# Series Circuits

Series circuits are circuits with multiples resistors connected together on a single path like the image below. In this image, we have only two resistors but you could have a lot more of resistors in series. In series circuit, the current flowing through the resistors is the same for all resistors but the voltage is divided among the resistors. Example : In the image above, we have 12V from the D.C voltage source but the voltage is going to be split between the two resistors (V1 for the voltage across R1 and V2 for the voltage across R2). V1 + V2 is going to be equal to 12V in this case. There is multiple way we could calculated the voltage of each resistor. We will calculate V1 and V2 voltage using Ohm’s Law but you could use the equation for the voltage divider also.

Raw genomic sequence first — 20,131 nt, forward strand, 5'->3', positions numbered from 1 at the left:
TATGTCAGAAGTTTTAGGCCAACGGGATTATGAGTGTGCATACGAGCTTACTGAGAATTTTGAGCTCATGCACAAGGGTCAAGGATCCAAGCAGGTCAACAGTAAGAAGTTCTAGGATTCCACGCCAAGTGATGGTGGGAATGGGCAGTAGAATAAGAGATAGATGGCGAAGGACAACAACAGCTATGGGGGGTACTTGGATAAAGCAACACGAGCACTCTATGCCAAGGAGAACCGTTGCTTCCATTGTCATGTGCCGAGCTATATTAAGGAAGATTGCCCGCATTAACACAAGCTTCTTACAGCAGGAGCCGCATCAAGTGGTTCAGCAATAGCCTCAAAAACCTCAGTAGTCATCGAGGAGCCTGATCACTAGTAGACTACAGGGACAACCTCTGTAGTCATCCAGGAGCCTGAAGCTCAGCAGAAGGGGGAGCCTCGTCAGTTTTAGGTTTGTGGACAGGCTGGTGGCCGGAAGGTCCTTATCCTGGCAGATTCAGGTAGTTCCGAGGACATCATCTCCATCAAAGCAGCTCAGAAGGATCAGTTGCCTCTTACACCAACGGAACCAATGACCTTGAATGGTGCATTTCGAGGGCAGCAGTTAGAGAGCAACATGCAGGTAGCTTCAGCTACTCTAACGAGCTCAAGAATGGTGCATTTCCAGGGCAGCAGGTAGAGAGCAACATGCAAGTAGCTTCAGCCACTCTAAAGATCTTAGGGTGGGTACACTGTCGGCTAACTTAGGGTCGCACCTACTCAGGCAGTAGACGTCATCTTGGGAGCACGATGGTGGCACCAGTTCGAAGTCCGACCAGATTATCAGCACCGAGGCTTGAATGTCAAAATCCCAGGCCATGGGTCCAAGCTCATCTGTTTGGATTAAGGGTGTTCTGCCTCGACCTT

We can calculate the voltage across both resistor by first calculating the current flowing through the circuit. Once we have the current flowing into the circuit, we can use Ohm’s law to calculate the voltage of each resistor. But we have a problem, we can’t calculate the current when we have two resistors. We need to find an equivalent circuit with only one resistor so we can use Ohm’s law. In a series circuit, you only need to add R1 and R2 to get you equivalent circuit. We can now calculate the current flowing in the circuit. We will use Ohm’s law for this. $I=\cfrac{V}{R}=\cfrac{12V}{Req}=\cfrac{12V}{R1+R2}$

If R1 = 100 ohms and R2 = 50 ohms, the current would be equal to: $I=\cfrac{12V}{100\Omega+50\Omega}=\cfrac{12V}{150\Omega}=0.08A=80mA$

We can now calculate the voltage across both resistors using Ohm’s law: $V=R*I$ $V1=R1*I=100\Omega*0.08A=8V$ $V2=R2*I=50\Omega*0.08A=4V$